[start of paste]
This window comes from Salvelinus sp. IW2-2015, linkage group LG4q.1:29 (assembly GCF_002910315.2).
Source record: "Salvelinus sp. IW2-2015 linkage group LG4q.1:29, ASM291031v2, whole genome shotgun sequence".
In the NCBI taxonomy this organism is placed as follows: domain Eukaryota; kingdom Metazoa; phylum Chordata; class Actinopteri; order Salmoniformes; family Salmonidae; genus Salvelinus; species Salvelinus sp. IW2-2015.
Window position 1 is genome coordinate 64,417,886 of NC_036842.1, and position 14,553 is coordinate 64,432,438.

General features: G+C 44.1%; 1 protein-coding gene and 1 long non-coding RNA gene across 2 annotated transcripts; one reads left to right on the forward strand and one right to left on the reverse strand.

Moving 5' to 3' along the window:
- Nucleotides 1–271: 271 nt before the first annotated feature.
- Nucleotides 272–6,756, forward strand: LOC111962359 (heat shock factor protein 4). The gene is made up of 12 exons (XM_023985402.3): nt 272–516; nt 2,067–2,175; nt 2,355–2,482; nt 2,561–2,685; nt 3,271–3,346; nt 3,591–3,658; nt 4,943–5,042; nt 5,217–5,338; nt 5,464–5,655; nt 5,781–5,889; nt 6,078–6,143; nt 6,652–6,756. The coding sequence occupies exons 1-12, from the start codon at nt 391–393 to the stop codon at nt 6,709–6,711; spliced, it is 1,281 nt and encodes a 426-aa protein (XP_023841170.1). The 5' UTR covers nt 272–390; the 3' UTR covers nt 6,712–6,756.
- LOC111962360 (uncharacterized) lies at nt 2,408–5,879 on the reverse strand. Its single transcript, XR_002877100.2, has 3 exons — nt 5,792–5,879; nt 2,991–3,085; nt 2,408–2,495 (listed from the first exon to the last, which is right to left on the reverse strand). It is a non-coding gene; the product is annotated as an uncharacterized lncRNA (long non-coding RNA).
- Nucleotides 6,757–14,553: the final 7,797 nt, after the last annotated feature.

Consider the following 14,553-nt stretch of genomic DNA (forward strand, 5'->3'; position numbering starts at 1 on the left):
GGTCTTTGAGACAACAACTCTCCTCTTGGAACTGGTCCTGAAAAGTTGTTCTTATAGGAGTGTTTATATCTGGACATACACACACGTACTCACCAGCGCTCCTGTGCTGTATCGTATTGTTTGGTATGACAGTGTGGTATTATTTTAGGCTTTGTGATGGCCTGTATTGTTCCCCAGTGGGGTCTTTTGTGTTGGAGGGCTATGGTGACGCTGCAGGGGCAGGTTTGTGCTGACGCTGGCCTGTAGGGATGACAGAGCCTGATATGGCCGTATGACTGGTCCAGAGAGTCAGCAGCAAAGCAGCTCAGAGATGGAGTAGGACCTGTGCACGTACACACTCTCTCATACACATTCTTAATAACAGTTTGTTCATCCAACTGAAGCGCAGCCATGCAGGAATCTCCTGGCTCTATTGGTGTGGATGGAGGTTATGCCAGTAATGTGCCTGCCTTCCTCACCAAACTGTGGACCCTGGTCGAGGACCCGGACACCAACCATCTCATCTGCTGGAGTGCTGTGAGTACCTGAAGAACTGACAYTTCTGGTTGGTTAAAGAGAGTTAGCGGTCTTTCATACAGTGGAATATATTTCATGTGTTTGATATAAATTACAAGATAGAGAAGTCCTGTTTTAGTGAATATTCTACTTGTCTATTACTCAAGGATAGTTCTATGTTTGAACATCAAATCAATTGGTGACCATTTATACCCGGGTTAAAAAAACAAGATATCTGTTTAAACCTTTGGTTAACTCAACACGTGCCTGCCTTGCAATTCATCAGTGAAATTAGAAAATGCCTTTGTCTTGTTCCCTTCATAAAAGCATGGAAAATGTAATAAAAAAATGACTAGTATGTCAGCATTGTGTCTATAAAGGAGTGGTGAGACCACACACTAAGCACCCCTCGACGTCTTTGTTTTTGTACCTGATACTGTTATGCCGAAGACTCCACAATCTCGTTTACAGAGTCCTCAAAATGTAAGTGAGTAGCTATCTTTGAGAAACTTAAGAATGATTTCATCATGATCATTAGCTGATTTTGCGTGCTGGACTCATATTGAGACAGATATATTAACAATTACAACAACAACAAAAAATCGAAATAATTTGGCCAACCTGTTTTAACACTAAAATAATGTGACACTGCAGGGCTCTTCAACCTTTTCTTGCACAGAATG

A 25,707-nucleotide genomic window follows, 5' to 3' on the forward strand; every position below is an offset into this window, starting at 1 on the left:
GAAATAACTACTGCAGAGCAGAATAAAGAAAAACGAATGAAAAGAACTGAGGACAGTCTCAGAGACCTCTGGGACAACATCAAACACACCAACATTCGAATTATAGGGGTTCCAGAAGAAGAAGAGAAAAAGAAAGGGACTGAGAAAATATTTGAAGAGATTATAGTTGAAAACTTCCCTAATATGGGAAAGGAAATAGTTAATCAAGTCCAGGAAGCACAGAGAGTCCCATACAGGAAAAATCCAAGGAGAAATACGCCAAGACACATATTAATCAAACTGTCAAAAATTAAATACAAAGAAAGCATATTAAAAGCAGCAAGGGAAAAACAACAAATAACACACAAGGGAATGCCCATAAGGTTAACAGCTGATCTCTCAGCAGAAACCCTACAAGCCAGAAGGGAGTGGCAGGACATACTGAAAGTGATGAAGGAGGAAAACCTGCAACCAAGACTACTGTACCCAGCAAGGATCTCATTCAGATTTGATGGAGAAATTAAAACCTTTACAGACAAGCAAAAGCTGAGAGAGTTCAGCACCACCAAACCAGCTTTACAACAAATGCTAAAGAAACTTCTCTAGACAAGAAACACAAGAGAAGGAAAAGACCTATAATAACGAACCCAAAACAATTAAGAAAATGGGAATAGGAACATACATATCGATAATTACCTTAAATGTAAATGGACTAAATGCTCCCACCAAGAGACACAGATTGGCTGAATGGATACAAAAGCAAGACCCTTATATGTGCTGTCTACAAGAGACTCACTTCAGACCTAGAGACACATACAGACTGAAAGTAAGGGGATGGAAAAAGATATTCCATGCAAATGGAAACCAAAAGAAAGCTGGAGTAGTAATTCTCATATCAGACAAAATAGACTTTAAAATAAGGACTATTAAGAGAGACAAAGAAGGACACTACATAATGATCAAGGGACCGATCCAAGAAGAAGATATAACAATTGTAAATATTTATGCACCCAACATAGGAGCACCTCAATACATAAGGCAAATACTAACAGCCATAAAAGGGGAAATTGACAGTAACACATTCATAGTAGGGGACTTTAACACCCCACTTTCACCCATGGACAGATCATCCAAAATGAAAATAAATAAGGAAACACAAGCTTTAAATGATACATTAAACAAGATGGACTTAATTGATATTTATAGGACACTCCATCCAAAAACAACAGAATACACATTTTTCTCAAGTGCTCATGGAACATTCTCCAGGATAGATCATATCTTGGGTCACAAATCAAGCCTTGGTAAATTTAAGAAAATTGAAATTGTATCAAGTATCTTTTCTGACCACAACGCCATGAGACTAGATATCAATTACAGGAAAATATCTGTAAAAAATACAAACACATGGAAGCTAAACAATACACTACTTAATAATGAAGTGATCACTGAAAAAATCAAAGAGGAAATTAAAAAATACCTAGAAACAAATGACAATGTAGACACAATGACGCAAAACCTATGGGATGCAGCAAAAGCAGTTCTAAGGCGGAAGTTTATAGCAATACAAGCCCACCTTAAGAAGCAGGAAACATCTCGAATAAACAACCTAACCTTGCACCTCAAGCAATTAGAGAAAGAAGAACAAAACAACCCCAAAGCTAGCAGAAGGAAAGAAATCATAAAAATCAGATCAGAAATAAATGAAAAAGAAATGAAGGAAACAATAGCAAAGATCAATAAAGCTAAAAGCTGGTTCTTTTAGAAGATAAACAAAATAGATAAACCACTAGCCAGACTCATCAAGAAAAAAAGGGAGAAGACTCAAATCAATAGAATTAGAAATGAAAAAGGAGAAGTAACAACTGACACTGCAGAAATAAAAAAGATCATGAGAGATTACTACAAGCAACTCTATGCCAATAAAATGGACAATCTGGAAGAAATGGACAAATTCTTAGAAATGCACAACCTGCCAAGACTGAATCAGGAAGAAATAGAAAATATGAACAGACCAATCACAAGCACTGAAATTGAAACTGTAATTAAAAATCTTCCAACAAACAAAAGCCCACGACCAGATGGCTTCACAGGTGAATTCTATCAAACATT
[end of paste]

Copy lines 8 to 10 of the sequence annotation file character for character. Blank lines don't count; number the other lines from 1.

- Nucleotides 272–6,756, forward strand: LOC111962359 (heat shock factor protein 4). The gene is made up of 12 exons (XM_023985402.3): nt 272–516; nt 2,067–2,175; nt 2,355–2,482; nt 2,561–2,685; nt 3,271–3,346; nt 3,591–3,658; nt 4,943–5,042; nt 5,217–5,338; nt 5,464–5,655; nt 5,781–5,889; nt 6,078–6,143; nt 6,652–6,756. The coding sequence occupies exons 1-12, from the start codon at nt 391–393 to the stop codon at nt 6,709–6,711; spliced, it is 1,281 nt and encodes a 426-aa protein (XP_023841170.1). The 5' UTR covers nt 272–390; the 3' UTR covers nt 6,712–6,756.
- LOC111962360 (uncharacterized) lies at nt 2,408–5,879 on the reverse strand. Its single transcript, XR_002877100.2, has 3 exons — nt 5,792–5,879; nt 2,991–3,085; nt 2,408–2,495 (listed from the first exon to the last, which is right to left on the reverse strand). It is a non-coding gene; the product is annotated as an uncharacterized lncRNA (long non-coding RNA).
- Nucleotides 6,757–14,553: the final 7,797 nt, after the last annotated feature.